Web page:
MEXICO CITY (Reuters) - Mexican President Andres Manuel Lopez Obrador said on Friday allegations a ruling party lawmaker molested a teenager should be investigated, following anger at a senior leader who said the issue was a private matter unrelated to legislative work.
The president's call for an investigation contrasts with his previous reluctance to speak out against members of his party facing sexual abuse allegations in the run-up to June. 6 mid-term elections, including two gubernatorial candidates.
Lopez Obrador's National Regeneration Movement (MORENA) said congressman Saul Huerta had withdrawn his candidacy for re-election after a 15-year-old boy alleged the lawmaker inappropriately touched him in a hotel room this week.
Huerta, 63, said he was innocent and the victim of an extortion attempt. He was briefly arrested by Mexico City police, then released because he is protected by immunity as a lawmaker. It was not immediately clear if he faces any more sanctions or formal charges.
When asked about the allegations, Lopez Obrador made no specific comment about Huerta, 63, but said he condemned any kind of sexual abuse and that the affected parties should present their complaints to enable authorities to investigate.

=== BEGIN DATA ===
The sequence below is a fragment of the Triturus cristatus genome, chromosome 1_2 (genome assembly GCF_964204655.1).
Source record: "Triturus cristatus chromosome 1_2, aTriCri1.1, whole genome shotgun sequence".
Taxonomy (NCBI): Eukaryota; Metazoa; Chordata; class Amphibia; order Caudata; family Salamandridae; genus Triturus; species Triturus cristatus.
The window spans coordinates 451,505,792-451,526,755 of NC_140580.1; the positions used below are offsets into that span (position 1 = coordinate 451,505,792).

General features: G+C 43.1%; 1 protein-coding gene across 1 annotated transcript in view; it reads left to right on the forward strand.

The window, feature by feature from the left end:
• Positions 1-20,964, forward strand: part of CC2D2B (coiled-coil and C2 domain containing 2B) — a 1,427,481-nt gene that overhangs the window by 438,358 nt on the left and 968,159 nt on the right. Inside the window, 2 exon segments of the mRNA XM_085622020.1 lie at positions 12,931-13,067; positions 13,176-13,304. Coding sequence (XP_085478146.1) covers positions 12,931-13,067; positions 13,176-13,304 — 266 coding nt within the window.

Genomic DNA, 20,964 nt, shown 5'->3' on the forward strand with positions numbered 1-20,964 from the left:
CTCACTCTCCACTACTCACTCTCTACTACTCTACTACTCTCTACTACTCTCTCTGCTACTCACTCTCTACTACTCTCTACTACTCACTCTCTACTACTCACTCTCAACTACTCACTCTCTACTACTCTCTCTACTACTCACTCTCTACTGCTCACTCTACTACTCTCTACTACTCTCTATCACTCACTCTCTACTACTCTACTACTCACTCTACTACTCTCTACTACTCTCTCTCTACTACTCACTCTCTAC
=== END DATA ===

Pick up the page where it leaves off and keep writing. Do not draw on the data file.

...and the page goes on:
Carolina Beauregard, the opposition candidate for Huerta's seat in Congress in the elections, called for the investigation to be serious and the full weight of the law to be applied against him if found guilty.
The leader of MORENA in the lower house, Ignacio Mier Velasco, provoked widespread criticism in Mexican media after he replied to a question about the case by saying he respected the personal decisions of members of Congress and that Huerta had acted in his "private life," not as a lawmaker.
Mier later said on Twitter that he rejected any attack on a minor.
Speaking at a regular news conference, Lopez Obrador said that unlike previous governments, his administration would not cover up acts of wrongdoing to protect itself.
"We're not the same, so steps must be taken," he said.
(Reporting by Mexico City Newsroom)